When sharing personal information with your colleagues is a good thing

Sharing can sometimes be caring.
Sharing can sometimes be caring.
Image: Reuters/Suzanne Plunkett
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“Just be yourself” is often invoked as the right strategy for forming good relationships. But it’s advice that often gets moderated once we enter the workplace. While many of us might like our colleagues and feel comfortable disclosing some personal struggles, social norms often check our desires to talk about which gender we’re attracted to, our home-life issues, or the chronic pain we’re suffering from.

Now a study on revealing or hiding “stigmatized identities” suggests that in some specific cases, it’s worth being open at the office. Revealing and talking about personal information that’s not readily apparent—for example about one’s sexual orientation, gender identity, religion, or the fact that one is pregnant—might feel like a big deal, but overall can have a positive impact on relationships with colleagues.

The findings come from a meta-analysis of 65 studies on stigmatized identity—defined as “a devalued characteristic within a social setting”— and relationships. The study, led by psychologists at Rice University in Houston, Texas, is due to be published in an upcoming edition of the Journal of Business and Psychology.

In their initial analysis, the researchers found little evidence that revealing or talking about “marginalized” identities had either a positive or negative impact on work relationships or wellbeing—a finding which surprised many of the authors’ hypotheses that they would find significant effects.

But a second round of analysis, which looked at potentially significant variables, found that the “visibility” of the trait a person was sharing mattered. If a person’s condition was not readily visible—for example, if they had mental health issues—and that person revealed it to their colleagues, the co-workers tended to react positively.  Talking about something potentially stigmatizing and personal to one’s colleagues was therefore more likely to deepen relationships than to push people away.

The study suggests that the key to the positive reaction of one’s colleagues is the sharing of new, intimate knowledge—”not on the stereotypes or nature of the stigmatized identities in question, but rather on the degree of information that is being shared,” the authors write. Telling a colleague something personal which they didn’t know about before can improve your relationship with that person, the authors explain—even if there are some “negative” connotations associated with the trait at large in society, or at work.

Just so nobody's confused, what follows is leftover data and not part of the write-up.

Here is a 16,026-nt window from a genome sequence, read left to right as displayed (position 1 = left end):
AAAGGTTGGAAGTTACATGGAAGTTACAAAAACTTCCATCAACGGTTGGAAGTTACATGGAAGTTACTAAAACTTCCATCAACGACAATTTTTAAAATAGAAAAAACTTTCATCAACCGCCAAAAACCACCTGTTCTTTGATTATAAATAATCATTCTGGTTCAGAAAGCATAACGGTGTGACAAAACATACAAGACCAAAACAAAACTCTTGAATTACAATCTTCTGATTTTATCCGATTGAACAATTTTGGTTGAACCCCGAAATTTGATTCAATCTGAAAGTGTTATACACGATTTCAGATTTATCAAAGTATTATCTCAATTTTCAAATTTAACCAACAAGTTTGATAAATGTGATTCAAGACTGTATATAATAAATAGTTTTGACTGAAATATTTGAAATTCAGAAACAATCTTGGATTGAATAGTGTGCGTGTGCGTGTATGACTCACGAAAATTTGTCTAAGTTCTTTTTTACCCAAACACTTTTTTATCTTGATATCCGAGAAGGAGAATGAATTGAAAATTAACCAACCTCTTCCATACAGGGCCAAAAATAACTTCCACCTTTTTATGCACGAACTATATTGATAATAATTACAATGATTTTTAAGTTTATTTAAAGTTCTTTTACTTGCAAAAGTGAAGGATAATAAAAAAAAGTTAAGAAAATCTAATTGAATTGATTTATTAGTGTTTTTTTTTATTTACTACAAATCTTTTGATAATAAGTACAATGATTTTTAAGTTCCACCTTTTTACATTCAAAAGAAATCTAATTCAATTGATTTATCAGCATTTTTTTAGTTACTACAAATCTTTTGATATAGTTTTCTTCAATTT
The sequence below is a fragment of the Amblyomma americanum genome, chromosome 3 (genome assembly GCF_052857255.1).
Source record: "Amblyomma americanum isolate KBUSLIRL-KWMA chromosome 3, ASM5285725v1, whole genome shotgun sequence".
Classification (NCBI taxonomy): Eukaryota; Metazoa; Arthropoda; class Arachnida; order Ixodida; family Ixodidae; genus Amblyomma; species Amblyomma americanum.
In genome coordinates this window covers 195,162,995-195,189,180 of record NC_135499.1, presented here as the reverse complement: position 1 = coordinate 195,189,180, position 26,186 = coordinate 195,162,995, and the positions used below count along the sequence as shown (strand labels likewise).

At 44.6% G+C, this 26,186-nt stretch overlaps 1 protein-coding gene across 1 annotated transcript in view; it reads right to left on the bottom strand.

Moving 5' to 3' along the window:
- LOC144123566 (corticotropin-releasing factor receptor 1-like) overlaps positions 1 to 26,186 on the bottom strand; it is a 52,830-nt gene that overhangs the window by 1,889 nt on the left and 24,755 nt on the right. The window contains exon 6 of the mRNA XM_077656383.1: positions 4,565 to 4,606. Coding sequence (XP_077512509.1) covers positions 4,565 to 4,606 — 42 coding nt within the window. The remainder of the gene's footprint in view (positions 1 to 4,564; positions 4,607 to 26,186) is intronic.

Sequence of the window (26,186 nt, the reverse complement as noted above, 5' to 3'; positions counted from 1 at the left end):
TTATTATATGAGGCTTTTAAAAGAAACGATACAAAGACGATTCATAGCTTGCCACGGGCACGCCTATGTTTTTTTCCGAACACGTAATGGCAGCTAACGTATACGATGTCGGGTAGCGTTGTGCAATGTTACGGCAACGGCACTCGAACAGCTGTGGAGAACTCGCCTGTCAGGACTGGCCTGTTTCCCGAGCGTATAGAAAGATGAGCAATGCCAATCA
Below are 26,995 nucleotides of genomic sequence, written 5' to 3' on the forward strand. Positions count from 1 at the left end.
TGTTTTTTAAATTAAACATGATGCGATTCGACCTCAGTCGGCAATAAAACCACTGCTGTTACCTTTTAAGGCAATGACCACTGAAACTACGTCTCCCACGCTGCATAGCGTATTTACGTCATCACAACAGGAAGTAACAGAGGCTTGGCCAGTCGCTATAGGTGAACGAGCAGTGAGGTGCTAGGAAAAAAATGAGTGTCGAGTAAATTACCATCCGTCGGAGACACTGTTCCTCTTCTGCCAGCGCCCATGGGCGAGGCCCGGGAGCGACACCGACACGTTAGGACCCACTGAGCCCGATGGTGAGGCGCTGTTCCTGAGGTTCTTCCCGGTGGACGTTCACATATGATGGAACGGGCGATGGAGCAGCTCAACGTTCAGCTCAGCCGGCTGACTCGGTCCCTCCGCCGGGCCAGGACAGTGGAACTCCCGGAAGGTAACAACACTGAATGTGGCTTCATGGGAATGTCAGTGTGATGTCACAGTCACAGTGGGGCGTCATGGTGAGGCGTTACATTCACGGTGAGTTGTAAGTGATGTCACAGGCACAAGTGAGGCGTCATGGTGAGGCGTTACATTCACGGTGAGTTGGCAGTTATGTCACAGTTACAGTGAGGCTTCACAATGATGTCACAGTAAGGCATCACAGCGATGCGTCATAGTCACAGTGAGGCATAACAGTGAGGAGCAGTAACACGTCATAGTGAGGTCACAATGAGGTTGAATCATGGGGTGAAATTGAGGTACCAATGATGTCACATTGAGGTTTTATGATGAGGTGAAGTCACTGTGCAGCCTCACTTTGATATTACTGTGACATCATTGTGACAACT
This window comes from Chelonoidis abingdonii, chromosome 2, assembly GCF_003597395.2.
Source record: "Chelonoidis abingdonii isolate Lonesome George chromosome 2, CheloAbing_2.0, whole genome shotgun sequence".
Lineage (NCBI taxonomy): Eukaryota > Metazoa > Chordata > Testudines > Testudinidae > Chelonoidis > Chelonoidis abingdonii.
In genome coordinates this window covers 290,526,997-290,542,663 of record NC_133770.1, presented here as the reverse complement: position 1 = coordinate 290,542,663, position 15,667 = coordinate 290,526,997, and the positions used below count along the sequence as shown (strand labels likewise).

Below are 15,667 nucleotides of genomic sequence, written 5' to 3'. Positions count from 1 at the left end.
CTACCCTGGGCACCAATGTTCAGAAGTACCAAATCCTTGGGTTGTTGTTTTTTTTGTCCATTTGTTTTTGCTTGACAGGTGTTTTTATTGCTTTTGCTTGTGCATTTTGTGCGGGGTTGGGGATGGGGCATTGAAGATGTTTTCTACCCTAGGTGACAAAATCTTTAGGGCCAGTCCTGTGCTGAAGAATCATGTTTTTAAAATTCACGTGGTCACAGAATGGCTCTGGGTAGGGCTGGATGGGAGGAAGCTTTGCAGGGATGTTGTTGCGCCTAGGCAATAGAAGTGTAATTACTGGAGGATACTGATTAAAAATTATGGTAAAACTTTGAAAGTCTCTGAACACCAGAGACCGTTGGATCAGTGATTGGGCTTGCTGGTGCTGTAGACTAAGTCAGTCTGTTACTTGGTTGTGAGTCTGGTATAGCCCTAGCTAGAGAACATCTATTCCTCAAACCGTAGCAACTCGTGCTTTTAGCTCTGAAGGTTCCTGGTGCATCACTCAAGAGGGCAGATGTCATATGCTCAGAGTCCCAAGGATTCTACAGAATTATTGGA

There’s a flip side, however.

When people revealed or talked about more obvious identities—when they weren’t, therefore, gracing their interlocutor with new knowledge—colleagues didn’t feel closer, and sharers didn’t feel better about themselves. Examples include gender and race: Talking about either of these in relation to one’s own identity elicited more negative reactions. Eden King, one of the study’s co-authors, suggested that was because such talk might be seen as advocacy for or “heightened pride” in a particular identity.

This experience was reflected in a nationally representative survey of about 2,200 Americans carried out by Quartz and SurveyMonkey Audience in January 2019. It found women were more likely than men to say they couldn’t be completely themselves at work, and a higher proportion of black people than any other race also felt it to be impossible:

The takeaway? Sharing personal, identity-related struggles or joys at work is likely to have a beneficial effect, which is good news for people who would like to talk about their gender identity, HIV status, or mental health, but worry how their co-workers will react. But those same co-workers are likely to be less sympathetic to discussion of the problems related to things they already see and therefore feel—rightly or wrongly—like they know about.